With more than 1 billion people around the world without access to electricity and the goal to achieve universal access by 2030, new cost effective and functional solutions that can be easily deployed in often remote, hard to reach or harsh environments are needed. [Engerati-Towards Sustainable Energy For All By 2030]
A step in this direction has occurred with the launch of a new initiative by the World Business Council for Sustainable Development (WBCSD) at an international business roundtable in Johannesburg, South Africa earlier this month.
Partnership on microgrids
The Low Carbon Technology Partnerships initiative (LCTPi): Microgrids brings together South African utility Eskom and companies including ABB, Alstom, EDF, Engie, First Solar and Schneider Electric, which will drive forward a programme to develop and deploy microgrids to communities where energy supply can be either erratic or non-existent.
Outcomes of the initiative are expected to include action plans and firm policy recommendations designed to enable accelerated and scaled-up deployment of low-carbon microgrid solutions.
“We’re proud to launch this new Microgrids work stream as part of the LCTPi. Ahead of the UN climate conference in Paris this year, we are working with the world’s most forward-thinking companies to develop new and innovative low carbon solutions that can address the climate challenge,” commented WBCSD president and CEO Peter Bakker.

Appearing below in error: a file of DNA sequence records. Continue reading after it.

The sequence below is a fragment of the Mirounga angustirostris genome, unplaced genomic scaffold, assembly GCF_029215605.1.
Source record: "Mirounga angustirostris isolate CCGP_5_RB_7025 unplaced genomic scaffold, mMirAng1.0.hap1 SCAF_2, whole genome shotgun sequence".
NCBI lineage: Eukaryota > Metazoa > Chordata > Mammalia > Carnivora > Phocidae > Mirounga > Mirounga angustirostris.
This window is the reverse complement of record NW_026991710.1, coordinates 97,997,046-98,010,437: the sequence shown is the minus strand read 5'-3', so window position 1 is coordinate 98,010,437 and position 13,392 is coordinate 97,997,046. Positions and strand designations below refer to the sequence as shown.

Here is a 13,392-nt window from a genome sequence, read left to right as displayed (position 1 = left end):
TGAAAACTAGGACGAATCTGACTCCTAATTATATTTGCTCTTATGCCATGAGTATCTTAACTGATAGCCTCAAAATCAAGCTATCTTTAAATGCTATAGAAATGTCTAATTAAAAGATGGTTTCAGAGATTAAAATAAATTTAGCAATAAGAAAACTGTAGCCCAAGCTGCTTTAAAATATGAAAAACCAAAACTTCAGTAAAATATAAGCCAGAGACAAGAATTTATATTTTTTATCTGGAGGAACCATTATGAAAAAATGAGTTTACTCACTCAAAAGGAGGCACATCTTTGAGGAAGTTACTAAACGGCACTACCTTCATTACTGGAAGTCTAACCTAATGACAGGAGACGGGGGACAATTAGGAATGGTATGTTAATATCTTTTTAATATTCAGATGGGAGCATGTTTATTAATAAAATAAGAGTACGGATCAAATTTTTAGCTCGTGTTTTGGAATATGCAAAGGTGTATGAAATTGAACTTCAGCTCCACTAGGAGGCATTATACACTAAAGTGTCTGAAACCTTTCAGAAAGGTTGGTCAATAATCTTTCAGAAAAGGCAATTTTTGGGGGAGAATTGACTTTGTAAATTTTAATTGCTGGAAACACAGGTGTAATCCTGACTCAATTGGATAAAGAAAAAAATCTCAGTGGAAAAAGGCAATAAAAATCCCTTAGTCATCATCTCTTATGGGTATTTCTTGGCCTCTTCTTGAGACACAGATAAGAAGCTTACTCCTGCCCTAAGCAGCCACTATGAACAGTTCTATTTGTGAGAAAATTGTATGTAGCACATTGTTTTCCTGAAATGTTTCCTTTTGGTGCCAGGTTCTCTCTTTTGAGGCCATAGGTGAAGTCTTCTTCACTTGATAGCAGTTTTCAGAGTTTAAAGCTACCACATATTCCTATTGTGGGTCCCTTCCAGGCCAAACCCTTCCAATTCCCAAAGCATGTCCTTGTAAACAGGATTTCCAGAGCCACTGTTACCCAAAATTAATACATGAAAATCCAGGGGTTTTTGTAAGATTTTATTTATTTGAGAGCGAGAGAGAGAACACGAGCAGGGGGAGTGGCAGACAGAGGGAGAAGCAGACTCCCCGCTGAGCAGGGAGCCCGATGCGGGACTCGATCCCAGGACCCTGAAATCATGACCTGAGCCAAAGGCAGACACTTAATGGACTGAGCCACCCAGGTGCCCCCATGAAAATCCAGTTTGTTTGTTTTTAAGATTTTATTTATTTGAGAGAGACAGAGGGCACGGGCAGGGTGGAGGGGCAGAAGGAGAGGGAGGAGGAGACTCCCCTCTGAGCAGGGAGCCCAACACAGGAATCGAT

The LCTPi is focused on testing high-impact plans to develop and deploy low-carbon technologies. Other programmes currently underway, among others, are on renewables, carbon capture and storage, energy efficiency in buildings and low carbon transport fuels.
Building on SE4All
This new partnership is to be welcomed, bringing into the universal access challenge the larger energy companies, with their global expertise and experience and strong R&D capabilities.
It will have the work of the Sustainable Energy for All (SE4All) initiative’s Practitioner Network mini-grid working group to build on. In the Practitioner Network’s 2012 report mini- and microgrids were identified as an area of particular importance, with the potential to account for more than 40% of the off-grid electricity requirements by 2030.
Among the areas identified as important to advancing micro- and mini-grids and other activities towards the effective delivery of energy services were improving policy and regulatory frameworks, facilitating finance and improving standards and testing.
The report also highlighted the need for private sector participation. Among the Practitioner Network’s directory of funding opportunities, more than 35 companies were listed as offering mini- and microgrid solutions.
Mini-grid experience from India
There is also much expertise that can be built on and for example, considerable experience of mini-grids has been gained in countries such as India, where they have been deployed for electrification since the mid-1990s. [Engerati-Mini-grids – Lessons From India]
In its 2014 Africa Energy Outlook, the International Energy Agency (IEA) forecast the development of between 100,000 and 200,000 mini-grids in sub-Saharan Africa by 2040. [Engerati-Mini-grids To Power Africa’s Rural Electrification]